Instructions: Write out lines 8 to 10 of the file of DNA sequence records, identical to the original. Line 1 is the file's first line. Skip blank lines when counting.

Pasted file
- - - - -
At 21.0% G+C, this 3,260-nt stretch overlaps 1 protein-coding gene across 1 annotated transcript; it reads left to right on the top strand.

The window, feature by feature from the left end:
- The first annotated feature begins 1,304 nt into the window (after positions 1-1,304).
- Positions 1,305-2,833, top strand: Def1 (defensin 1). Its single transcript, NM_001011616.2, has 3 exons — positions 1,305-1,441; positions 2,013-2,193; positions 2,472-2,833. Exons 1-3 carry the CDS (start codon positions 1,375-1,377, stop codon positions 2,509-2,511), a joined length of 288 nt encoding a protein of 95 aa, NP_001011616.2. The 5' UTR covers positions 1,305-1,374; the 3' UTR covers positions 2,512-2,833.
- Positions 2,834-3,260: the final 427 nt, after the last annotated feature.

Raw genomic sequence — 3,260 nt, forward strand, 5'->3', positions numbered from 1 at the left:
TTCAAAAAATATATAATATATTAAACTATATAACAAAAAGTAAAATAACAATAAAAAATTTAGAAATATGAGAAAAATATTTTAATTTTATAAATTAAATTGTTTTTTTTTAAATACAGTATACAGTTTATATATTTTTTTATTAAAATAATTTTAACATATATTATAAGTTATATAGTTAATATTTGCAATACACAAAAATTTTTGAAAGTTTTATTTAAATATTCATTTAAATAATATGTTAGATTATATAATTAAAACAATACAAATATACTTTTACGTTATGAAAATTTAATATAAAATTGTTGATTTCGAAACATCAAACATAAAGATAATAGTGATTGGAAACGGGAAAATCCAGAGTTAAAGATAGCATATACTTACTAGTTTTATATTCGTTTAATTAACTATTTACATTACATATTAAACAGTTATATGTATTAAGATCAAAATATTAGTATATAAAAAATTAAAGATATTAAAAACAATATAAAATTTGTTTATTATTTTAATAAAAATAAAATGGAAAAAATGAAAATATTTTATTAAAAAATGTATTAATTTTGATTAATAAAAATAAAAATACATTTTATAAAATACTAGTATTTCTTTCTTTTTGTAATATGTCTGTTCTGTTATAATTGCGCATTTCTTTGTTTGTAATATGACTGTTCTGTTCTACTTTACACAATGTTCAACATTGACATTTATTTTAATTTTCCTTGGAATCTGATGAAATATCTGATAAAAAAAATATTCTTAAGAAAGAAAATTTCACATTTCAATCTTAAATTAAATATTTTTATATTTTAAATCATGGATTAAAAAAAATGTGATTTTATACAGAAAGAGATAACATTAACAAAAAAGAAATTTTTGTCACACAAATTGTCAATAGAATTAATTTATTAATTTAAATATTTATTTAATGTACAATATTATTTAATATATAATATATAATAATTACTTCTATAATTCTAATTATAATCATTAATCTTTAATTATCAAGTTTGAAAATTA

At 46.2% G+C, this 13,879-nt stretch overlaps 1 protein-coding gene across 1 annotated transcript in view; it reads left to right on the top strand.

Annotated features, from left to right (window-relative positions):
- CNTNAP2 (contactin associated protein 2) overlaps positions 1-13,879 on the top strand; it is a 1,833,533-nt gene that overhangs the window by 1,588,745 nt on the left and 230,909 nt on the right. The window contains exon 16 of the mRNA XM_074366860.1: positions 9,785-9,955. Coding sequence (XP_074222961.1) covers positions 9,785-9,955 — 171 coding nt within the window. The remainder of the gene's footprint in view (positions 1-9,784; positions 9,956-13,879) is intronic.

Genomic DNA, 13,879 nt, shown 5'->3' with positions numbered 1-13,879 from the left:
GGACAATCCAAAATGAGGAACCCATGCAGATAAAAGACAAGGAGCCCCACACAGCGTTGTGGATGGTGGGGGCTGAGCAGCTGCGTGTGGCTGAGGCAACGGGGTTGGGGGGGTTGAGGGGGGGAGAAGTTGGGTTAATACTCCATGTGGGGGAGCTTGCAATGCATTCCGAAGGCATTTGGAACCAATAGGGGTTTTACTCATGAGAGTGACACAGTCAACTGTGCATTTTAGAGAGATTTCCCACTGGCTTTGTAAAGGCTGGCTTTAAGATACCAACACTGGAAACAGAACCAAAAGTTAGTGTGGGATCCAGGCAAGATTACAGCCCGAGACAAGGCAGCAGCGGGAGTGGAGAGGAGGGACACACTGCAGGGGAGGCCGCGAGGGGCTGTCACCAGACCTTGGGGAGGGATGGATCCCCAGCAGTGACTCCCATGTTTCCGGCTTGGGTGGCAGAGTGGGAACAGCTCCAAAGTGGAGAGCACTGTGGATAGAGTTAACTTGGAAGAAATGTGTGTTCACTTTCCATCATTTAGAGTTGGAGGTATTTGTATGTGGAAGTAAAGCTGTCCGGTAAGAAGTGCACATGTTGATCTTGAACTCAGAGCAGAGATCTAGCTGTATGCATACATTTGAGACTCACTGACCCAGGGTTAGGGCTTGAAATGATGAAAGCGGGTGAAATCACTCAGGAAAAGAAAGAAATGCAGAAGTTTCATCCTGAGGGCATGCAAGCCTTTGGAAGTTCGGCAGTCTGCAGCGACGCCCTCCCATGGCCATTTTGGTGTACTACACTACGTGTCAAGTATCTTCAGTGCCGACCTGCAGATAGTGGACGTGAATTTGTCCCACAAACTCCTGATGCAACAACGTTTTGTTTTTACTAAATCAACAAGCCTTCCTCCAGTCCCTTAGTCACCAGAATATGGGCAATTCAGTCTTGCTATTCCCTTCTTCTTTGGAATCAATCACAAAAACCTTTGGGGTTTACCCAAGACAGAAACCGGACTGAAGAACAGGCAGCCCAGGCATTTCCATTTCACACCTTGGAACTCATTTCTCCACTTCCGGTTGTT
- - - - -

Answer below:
At 46.2% G+C, this 13,879-nt stretch overlaps 1 protein-coding gene across 1 annotated transcript in view; it reads left to right on the top strand.

Annotated features, from left to right (window-relative positions):
- CNTNAP2 (contactin associated protein 2) overlaps positions 1-13,879 on the top strand; it is a 1,833,533-nt gene that overhangs the window by 1,588,745 nt on the left and 230,909 nt on the right. The window contains exon 16 of the mRNA XM_074366860.1: positions 9,785-9,955. Coding sequence (XP_074222961.1) covers positions 9,785-9,955 — 171 coding nt within the window. The remainder of the gene's footprint in view (positions 1-9,784; positions 9,956-13,879) is intronic.